Great XLU/XLB call. Interestingly enough, XLK is much stronger than XLB today. Trust #1 while #2 and #3 are not as dependent/stable and can easily switch places?
I've been conveyor belting it myself: buying the first position, holding through the second, and selling in the third.So, today I'm just in XLU, happily.
Out of curiosity, how is XLI ranked? It's been a rather steady climber as more positive economic news have been coming lately.
9th place: Dead last, in full momentum mode.That's why I don't use the model in reverse. You'll get crushed that way.
The equities trading model I've developed to trade 2006-2011 was based on fundamentals/value filter, then ranked the filtered set by momentum to construct the portfolio. Turnover averaged a quarter. It worked amazingly well in straight up markets but crashed badly otherwise. In retrospect, I'd say the problem was that by the time the momentum pick was selected, it was too "late", ie too close to the point where downside risk was greater than upward potential. I've never tried a counter-momentum ranking formula tho...
btw Do you find it peculiar that Nasdaq is +0.27% today but XLK (technology) is down -0.38% ?
Agreed that the problem with momentum is that it is often too late. But there is the added problem that with all of the massive intervention, by the time a momentum model discovers a trend, the Fed (or some other central banker) has discovered it too. So especially lately momentum models are getting whipsawed to death.My own model isn't so much counter momentum as simply buying dips. The market goes up 2/3s of the time, so buying dips should work twice as often as it doesn't.Haven't looked into Nasdaq vs XLK. Been under the weather this week and I haven't even done a weekly update yet!
Have you looked at combining position sizing with the sector switching model, e.g. attaching a confidence or magnitude level to the "dip" for the selected XL* component to optimize the projected "bounce"?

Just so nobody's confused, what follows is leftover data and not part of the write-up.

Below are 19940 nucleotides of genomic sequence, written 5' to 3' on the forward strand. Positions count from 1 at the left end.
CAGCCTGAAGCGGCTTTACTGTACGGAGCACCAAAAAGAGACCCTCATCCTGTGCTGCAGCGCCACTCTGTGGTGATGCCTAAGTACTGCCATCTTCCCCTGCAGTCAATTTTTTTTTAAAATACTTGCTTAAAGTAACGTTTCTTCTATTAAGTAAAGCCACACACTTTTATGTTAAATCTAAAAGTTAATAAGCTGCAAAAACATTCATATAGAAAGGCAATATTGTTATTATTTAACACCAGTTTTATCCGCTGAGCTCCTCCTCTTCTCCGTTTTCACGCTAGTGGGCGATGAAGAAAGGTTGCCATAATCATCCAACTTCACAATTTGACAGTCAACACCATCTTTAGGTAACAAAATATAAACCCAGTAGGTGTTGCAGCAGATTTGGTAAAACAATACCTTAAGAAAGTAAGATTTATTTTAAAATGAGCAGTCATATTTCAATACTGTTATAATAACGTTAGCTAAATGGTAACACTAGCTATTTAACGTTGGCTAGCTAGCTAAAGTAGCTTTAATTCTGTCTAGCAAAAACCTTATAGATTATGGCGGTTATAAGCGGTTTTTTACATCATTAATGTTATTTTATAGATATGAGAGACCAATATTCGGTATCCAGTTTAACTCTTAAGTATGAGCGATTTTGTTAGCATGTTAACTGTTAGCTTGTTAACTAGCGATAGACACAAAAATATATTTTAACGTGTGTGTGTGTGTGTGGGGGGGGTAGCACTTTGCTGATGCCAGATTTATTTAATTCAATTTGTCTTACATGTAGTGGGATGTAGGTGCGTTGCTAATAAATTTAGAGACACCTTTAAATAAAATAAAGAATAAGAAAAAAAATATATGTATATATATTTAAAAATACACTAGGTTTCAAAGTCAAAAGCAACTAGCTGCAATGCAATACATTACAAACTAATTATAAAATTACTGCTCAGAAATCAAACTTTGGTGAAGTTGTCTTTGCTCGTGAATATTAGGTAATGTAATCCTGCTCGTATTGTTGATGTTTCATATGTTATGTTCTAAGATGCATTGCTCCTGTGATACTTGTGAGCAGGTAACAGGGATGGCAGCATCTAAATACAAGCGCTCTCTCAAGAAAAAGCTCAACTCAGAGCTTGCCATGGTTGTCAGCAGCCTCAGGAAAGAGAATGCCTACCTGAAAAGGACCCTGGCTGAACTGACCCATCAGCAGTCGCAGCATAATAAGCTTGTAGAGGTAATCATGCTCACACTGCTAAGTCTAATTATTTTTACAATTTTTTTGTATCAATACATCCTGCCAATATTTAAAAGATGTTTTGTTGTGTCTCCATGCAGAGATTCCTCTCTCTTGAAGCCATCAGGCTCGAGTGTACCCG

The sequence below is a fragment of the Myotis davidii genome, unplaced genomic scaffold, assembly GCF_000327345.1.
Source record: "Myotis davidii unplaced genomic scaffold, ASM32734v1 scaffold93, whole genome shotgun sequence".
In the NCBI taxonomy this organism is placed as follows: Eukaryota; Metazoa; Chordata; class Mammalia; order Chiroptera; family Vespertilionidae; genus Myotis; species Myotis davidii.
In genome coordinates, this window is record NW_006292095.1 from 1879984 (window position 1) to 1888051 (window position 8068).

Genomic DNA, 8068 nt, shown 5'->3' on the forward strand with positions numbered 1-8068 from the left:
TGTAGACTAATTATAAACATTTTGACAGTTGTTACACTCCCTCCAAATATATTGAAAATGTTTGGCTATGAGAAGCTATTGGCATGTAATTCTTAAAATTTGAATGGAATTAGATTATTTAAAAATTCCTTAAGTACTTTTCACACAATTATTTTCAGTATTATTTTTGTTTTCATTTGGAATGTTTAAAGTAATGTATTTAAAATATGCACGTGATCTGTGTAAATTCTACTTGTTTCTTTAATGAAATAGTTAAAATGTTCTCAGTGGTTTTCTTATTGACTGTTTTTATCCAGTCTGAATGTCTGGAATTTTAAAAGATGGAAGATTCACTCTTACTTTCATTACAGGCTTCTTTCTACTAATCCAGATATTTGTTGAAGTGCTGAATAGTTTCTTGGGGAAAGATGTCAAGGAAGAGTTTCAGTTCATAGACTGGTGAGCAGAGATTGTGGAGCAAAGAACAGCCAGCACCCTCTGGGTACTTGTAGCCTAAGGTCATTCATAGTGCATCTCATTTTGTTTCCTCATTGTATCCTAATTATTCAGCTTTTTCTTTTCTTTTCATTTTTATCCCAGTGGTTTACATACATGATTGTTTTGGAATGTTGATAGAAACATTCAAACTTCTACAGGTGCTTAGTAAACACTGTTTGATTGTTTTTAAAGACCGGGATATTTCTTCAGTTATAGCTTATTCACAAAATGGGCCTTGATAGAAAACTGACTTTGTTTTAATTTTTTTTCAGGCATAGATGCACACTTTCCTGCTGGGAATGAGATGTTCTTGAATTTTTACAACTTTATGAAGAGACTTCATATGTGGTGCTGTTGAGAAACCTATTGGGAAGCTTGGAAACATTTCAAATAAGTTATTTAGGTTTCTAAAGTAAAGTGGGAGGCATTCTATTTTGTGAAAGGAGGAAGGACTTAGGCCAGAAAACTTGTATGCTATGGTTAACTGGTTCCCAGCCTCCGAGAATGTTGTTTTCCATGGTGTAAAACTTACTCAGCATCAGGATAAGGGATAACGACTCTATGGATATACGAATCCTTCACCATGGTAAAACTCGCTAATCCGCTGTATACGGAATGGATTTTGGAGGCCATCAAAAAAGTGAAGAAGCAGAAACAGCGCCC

Yes, but in a crash you would end up over-leveraged.
Setting an upper bound to the position size is certainly prudent. My idea is actually on the other end whereby if, say, XLU is now in the 1st position but the indicator says the dip is rather shallow, it would indicate establishing a partial position with the expectation that a chance for a larger dip is likely to up the position size later.
That's an interesting idea, but the factor is still too much. If the over-leverage can hit 600%, for instance, then a compensating under-leverage would be 1/6th. That would be on a static price only dip measure.Using my own internal measures, I've tried to forecast expected returns based on their actual scores, but the score itself was not very significant. Only the relative position rank to the other sectors worked, and so 1st place is just 1st place, without any kind of way to frame a position size.If this were PART of a portfolio, though, it might work. That is, if I were using different trading strategies in a single portfolio (like effective volume or validea models in conjunction with my own sector model, then I could allocate 1/6th of the portfolio to a sector, and then hold the maximum value of the sector model's dollar size. That is, if I had 60,000, and 1/6th were 10,000, then the next time I rotated I would rotate EITHER to 10,000 (to negate the dip), OR to whatever value the sector portion had reached. So if I sold XLU at a loss of 10%, I'd put 10,000 into the next trade. Or if I sold XLU at a profit of 10%, I'd put 11,000 into the next trade.That DOES outperform, but only if it's just a portion of the portfolio.